Cadet Command deputy: Army-HACU partnership making process, but more to do
October 22, 2012
WASHINGTON, D.C. -- U.S. Army Cadet Command, which is the largest provider of college scholarships in America, awarded $29 million in benefits to Hispanic-serving institutions over the last five years.
That assistance created a wealth of educational opportunities and paved the way for some 1,000 Hispanic Cadets to join the officer ranks through ROTC.
As the Hispanic population booms and the Army continues its effort to assemble a force that demographically mirrors the nation it serves, Cadet Command wants more Hispanics participating in its programs.
But the organization needs help.
Col. Erik Peterson, Cadet Command's deputy commander, reached out Oct. 22, to members of the influential Hispanic Association of Colleges and Universities, or HACU, detailing the Army's outreach and the need to inform students of the opportunities it makes available.
"The officer corps leading the finest army in the world should reflect our nation's rich, dynamic diversity and our changing demographics," he said. "To that end, our partnership with HACU remains vital. Together we're making progress in the Hispanic-American community, but much remains to be accomplished."
Just before he addressed the nearly 1,000 people in the audience -- many of them college students and educators -- Peterson accepted an award on behalf of the Army from HACU in recognition of the Army's efforts in creating higher educational opportunities for Hispanic students.
"Our Army is proud of the long-standing partnership with HACU," he said. "We look forward to continued collaboration as we champion higher education success together."
Peterson highlighted some of the Army's tangible commitments to Hispanic higher educational opportunities through informational booths, access to professors of military science and seminars about educational resources and career opportunities in the Army. As part of this year's HACU conference, Cadet Command held a free workshop about March2Success, an online program that helps students improve proficiency in math, science and language skills and helps them prepare for the SAT and ACT.
Participation in the conference is only part of the Army's commitment, Peterson said. The Army and HACU have conducted a college tour program since 2009 that brings Hispanic high school juniors and seniors to college campuses to experience campus life, to learn about the admissions process and financial aid options and to make more informed decisions about their educational futures. Several hundred students have taken part.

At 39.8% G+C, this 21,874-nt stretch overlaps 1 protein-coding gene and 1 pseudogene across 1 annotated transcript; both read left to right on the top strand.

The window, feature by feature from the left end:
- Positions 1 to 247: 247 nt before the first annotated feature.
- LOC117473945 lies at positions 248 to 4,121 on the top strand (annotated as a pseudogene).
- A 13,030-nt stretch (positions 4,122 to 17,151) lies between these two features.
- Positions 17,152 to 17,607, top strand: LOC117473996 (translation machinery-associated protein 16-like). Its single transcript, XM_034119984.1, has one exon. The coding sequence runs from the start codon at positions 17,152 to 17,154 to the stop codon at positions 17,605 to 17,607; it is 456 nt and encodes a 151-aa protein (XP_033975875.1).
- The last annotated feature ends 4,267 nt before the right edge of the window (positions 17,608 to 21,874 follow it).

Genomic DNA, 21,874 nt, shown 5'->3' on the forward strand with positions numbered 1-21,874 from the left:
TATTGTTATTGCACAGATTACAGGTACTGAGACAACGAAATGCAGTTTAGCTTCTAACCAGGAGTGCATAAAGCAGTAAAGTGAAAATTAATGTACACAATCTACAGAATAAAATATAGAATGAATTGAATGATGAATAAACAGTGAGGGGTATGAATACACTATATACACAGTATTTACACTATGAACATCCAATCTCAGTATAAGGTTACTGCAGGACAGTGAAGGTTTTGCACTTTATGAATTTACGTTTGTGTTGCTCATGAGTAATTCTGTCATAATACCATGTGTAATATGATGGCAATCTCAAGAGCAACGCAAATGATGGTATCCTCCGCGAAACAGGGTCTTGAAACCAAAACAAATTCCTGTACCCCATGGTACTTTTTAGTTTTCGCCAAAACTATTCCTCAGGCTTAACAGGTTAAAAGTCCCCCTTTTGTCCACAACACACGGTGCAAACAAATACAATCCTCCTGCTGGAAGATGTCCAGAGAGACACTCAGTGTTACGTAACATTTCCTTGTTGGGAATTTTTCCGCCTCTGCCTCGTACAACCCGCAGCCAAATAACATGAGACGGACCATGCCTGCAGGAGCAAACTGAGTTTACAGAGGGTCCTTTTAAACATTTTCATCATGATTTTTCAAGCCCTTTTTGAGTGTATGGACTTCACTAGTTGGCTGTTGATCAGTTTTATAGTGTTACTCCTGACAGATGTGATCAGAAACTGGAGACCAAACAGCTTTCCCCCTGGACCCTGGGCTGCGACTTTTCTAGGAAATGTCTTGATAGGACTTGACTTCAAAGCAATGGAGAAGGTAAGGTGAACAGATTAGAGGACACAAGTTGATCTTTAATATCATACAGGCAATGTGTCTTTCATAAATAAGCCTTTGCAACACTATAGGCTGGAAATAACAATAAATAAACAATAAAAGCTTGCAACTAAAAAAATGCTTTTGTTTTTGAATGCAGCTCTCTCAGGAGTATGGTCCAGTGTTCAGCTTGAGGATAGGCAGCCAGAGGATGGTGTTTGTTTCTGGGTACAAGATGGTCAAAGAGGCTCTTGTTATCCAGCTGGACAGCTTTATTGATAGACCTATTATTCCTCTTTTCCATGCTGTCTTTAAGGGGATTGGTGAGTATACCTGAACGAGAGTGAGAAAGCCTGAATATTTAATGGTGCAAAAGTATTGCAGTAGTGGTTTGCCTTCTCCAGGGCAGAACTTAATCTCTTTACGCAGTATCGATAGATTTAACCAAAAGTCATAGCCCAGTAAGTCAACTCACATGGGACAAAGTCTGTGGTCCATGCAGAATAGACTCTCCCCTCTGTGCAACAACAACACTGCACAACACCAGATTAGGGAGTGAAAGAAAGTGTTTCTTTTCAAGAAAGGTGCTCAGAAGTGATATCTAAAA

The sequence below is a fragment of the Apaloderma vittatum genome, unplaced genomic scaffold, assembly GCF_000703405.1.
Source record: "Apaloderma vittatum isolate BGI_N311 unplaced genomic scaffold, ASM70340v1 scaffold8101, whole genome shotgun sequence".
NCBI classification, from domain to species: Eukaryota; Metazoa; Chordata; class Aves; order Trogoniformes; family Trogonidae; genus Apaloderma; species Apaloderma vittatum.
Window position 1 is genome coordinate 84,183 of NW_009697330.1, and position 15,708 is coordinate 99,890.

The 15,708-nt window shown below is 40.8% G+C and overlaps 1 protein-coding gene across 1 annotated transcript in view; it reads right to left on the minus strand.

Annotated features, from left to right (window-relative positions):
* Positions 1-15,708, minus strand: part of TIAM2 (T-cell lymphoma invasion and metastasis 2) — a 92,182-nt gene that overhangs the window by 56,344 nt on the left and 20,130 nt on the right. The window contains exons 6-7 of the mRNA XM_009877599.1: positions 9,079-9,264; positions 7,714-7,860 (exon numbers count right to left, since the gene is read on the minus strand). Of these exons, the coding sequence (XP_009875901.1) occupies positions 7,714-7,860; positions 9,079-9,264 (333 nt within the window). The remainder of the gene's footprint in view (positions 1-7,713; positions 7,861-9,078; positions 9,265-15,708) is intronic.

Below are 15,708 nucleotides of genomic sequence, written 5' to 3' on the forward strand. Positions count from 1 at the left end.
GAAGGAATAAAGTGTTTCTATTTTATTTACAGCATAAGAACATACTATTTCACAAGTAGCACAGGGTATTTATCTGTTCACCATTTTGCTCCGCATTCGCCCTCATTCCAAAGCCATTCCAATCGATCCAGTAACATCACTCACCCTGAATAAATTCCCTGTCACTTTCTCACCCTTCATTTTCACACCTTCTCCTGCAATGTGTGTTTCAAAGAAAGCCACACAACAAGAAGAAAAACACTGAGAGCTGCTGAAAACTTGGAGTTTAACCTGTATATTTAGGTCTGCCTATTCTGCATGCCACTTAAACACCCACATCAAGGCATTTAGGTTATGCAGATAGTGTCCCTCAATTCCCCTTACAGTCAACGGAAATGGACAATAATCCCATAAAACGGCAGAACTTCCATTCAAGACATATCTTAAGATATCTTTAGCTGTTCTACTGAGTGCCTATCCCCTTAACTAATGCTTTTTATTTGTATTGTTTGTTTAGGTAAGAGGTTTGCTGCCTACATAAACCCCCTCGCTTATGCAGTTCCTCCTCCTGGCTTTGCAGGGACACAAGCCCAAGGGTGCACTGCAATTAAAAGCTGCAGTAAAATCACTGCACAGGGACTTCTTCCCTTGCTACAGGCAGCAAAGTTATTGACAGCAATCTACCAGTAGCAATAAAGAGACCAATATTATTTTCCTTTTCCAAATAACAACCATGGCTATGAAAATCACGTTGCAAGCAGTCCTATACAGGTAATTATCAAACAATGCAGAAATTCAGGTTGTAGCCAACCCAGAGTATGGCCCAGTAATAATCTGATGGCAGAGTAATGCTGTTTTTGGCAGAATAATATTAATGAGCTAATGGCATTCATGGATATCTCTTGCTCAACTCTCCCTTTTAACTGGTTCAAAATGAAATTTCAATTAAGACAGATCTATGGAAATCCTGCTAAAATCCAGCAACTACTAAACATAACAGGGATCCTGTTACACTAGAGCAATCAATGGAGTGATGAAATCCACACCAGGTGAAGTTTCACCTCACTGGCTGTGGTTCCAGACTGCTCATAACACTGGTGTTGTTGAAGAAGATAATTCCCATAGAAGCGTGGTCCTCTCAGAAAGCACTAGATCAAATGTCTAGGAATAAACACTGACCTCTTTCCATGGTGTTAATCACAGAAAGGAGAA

The most recent tour was held in August at UCLA with more than 400 students attending from the Los Angeles area. Another is set for November at St. Mary's University in San Antonio.
"This HACU-partnered effort has been so successful, we're now piloting a new college tour seminar in 2013, geared specifically for high school counselors," Peterson said.
Scholarships, however, have helped pave the way for many students to attend college and, ultimately, serve their country. ROTC not only provides a means for young people to develop their education, but also to develop themselves as leaders -- whether in uniform on in America's communities.
Peterson illustrated the Army's commitment to educational opportunities for Hispanic students in awarding a four-year scholarship Monday valued at $35,636 to Sean Wallace, a freshman Cadet with the University of Maryland.
Wallace is considered one of the many standouts in Army ROTC, having held a 3.5 GPA in high school, scoring a 1250 on his SAT, taking part in sports and leading his classmates as senior class president. As a Cadet at Maryland, he said he's already honing his leadership ability and preparing himself for what he sees as a bright future.
"I'm already learning to understand my own limits and how to become a better leader," Wallace said. "This program is giving me essential skills to succeed."
HACU's president, Dr. Antonio Flores, often speaks candidly about the need for increased opportunities for Hispanic students. He uses terms like "persistent Hispanic higher education under-attainment" and rallies others to be involved in helping close the gap, Peterson said.
"Let's keep working together," Peterson said. "I encourage you to talk with your Army ROTC programs on your college campuses, the Junior ROTC representatives in your high schools and the education services specialists at your local recruiting stations. Learn more about the educational resources and the scholarships available through the Army, and help us make sure students are aware of these benefits.
"By working together, we can close this gap and truly champion Hispanic higher education success."